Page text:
South Easton, Mass.-based Pressure Bio also said that it has sold two PCT Sample Preparation Systems to an unnamed global pharmaceutical company.

NCI to Fund Cellular, Molecular Studies into Cancer Detection
The National Cancer Institute has set aside up to $3 million in fiscal year 2010 to fund development of technologies for molecular or cellular analysis in cancer detection and risk assessment.
Under the Innovative Molecular Analysis Technologies program, NCI plans to support as many as ten investigators studying “exceptionally innovative, high risk, original and/or unconventional exploratory research that potentially could help create new scientific paradigms or overcome barriers in cancer research.”
This IMAT program will fund investigators with R21 grants for exploratory pilot projects over a three-year period with no more than $200,000 per year.
The goal of these grants is to fuel promising research into concepts and ideas that are early in the development stages in several areas that NCI has identified as strategic priorities. The institute wants new technologies for early detection of cancer and risk assessment, analytical technologies with potential clinical utility, and technologies for analyzing cancer at the cellular and molecular levels.
These could include technologies for genomic, proteomic, or epigenomic biomarker detection technologies, cellular imaging technologies, and point-of-care related devices, such as microfluidics or nanotechnology tools.
They also could include ‘omics tools for predicting or monitoring patient response, genotyping technologies, high-throughput screening or biosensor technologies, and pharmacogenomic and toxicogenomic tools, among others.
More information about the program can be found on the NIH’s website 

Survey: Four Out of Five Americans Want Genetic Testing Made More Available
A majority of Americans support advancing genetics research and genetic testing, although more than one third are concerned about the safety guarantees of such science, according to a public opinion survey of public attitudes about biomedical science.
According to Virginia Commonwealth University’s Life Sciences Survey 2008, 80 percent of Americans favor making genetic testing “easily available to all who want it,” around the same amount who felt that way in 2001 and in 2004.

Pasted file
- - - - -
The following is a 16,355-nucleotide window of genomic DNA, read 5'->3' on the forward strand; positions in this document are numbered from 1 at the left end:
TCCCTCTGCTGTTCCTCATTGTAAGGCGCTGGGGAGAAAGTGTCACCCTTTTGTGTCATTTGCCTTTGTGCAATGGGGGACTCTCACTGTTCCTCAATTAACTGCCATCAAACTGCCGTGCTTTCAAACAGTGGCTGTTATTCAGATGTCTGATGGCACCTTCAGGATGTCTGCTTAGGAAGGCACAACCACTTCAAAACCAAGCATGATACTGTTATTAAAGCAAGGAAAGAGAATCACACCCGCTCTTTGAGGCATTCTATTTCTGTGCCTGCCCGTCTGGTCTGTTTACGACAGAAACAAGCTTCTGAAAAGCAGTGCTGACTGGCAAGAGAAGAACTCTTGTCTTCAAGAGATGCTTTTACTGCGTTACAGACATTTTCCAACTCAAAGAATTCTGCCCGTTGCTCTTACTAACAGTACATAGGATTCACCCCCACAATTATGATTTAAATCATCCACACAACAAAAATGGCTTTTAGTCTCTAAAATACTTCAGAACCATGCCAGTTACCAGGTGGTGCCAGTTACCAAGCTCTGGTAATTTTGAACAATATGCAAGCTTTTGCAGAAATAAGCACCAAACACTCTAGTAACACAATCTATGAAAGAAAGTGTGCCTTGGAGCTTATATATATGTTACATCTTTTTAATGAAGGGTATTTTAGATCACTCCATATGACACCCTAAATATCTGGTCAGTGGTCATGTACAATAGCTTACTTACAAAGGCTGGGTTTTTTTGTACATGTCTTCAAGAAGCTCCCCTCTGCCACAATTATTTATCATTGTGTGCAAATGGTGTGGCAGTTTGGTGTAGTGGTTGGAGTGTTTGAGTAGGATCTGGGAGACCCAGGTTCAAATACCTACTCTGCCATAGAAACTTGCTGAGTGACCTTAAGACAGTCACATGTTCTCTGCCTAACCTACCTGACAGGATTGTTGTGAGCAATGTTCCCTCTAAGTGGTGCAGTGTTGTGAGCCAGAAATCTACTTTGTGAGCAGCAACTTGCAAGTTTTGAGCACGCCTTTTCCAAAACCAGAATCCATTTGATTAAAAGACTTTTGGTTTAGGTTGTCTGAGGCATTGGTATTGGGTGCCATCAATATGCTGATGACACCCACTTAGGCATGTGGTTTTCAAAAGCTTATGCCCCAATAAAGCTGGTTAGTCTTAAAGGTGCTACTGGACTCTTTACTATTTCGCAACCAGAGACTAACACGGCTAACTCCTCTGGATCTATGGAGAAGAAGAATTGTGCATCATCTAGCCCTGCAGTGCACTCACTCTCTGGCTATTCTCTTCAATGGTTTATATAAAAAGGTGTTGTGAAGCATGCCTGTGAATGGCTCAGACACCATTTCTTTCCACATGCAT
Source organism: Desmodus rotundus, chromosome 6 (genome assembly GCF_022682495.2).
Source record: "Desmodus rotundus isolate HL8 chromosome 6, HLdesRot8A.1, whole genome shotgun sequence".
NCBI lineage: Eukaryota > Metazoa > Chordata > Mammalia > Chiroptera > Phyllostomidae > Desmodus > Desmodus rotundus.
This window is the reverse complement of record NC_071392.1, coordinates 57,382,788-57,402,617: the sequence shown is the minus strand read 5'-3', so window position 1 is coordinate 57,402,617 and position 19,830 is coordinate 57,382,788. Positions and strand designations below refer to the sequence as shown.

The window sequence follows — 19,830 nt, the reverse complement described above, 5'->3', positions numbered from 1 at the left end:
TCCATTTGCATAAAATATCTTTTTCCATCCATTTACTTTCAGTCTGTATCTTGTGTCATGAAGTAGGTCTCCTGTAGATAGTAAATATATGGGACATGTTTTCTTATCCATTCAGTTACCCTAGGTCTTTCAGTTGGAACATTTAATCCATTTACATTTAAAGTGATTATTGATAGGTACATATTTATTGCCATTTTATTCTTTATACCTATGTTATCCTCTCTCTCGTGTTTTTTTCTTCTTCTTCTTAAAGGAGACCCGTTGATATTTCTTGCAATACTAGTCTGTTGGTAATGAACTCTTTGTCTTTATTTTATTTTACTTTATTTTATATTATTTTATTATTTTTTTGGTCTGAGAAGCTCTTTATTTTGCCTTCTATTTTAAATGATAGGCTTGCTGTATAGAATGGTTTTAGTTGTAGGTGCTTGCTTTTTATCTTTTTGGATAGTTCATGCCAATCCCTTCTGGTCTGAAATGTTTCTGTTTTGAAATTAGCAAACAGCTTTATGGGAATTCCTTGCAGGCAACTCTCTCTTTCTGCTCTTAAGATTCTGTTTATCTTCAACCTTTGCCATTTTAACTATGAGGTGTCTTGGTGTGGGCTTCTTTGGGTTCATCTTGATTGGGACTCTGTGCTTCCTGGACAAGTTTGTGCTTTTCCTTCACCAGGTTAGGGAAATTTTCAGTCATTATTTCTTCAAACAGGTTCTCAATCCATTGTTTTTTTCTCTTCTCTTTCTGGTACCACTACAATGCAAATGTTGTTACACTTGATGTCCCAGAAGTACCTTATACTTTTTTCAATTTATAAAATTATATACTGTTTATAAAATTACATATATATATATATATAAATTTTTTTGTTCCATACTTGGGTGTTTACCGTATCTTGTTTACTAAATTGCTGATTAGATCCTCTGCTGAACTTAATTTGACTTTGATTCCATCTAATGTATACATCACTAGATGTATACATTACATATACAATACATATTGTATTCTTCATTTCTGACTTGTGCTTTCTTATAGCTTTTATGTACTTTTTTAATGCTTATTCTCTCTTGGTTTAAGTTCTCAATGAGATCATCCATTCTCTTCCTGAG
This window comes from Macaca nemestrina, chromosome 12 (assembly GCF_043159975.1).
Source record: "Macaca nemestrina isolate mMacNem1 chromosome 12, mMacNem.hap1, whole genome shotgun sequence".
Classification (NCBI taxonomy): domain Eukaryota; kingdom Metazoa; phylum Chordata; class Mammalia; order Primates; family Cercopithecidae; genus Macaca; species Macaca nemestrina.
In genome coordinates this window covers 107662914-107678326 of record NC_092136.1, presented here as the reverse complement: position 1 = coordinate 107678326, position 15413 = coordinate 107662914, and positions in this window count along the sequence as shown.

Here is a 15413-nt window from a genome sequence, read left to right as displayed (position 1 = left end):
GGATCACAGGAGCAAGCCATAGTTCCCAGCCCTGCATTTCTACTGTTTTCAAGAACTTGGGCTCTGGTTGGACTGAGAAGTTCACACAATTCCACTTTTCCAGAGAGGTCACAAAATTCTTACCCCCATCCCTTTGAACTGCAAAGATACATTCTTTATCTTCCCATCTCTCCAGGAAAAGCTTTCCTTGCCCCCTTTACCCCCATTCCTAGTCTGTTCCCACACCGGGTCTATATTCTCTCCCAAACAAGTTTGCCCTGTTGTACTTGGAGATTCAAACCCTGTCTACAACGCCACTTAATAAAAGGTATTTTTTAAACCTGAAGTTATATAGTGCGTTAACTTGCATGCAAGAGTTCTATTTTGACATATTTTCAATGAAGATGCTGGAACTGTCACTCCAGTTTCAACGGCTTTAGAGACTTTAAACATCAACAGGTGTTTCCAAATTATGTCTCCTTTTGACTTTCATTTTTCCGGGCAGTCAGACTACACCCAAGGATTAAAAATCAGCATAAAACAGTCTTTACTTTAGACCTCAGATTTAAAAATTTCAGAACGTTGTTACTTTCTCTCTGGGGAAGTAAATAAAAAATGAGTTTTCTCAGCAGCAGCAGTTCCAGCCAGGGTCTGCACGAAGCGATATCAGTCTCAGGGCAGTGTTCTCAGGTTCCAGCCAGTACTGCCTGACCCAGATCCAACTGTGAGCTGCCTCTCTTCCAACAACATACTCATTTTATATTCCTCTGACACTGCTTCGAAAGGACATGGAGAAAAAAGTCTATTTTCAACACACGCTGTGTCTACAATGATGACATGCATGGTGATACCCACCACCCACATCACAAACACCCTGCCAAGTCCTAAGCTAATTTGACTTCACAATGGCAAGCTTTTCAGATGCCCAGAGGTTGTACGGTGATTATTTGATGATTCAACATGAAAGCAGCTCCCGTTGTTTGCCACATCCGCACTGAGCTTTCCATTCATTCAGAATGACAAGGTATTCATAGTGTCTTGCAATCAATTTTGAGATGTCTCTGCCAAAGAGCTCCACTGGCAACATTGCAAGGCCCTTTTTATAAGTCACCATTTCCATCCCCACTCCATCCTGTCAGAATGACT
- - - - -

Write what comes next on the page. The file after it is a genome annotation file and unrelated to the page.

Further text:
Americans also see genetics as playing a role in their lives, with 45 percent of adults saying that they have a disease or a medical condition that is “strongly related to genetic factors,” an increase of 7 percent over the 2007 survey. The margin of error for the survey is plus or minus 3.8 percentage points.
The study, which included 1,005 adults interviewed via telephone, also found that 54 percent of them believe that the benefits of genetic testing outweigh the risks, while 25 percent saw the risks as too great, and 21 percent did not know or refused to answer. That breakdown in opinions has changed slightly over the past eight years, with 57 and 58 percent in 2001 and 2004, respectively, believing that the benefits of genetic testing outweigh the risks.
Among the 80 percent who support making genetic tests easily available to all who want them, 38 percent were “somewhat” in favor of such access and 42 percent were “strongly” supportive.
VCU said that the concerns the public had about genetic research vary, as 38 percent thought that “too little is known about how to conduct such research safely,” 28 percent were concerned that the research may “violate moral principles,” and 21 percent had worries about the potential for discrimination.
Few of those surveyed felt that the government could protect them from any potential perils of genetic research, with 53 percent saying that it could not protect the public from such harms, down slightly from the 57 percent who held that view in the 2007 survey. VCU found that 17 percent believed that the government could keep them safe from such problems.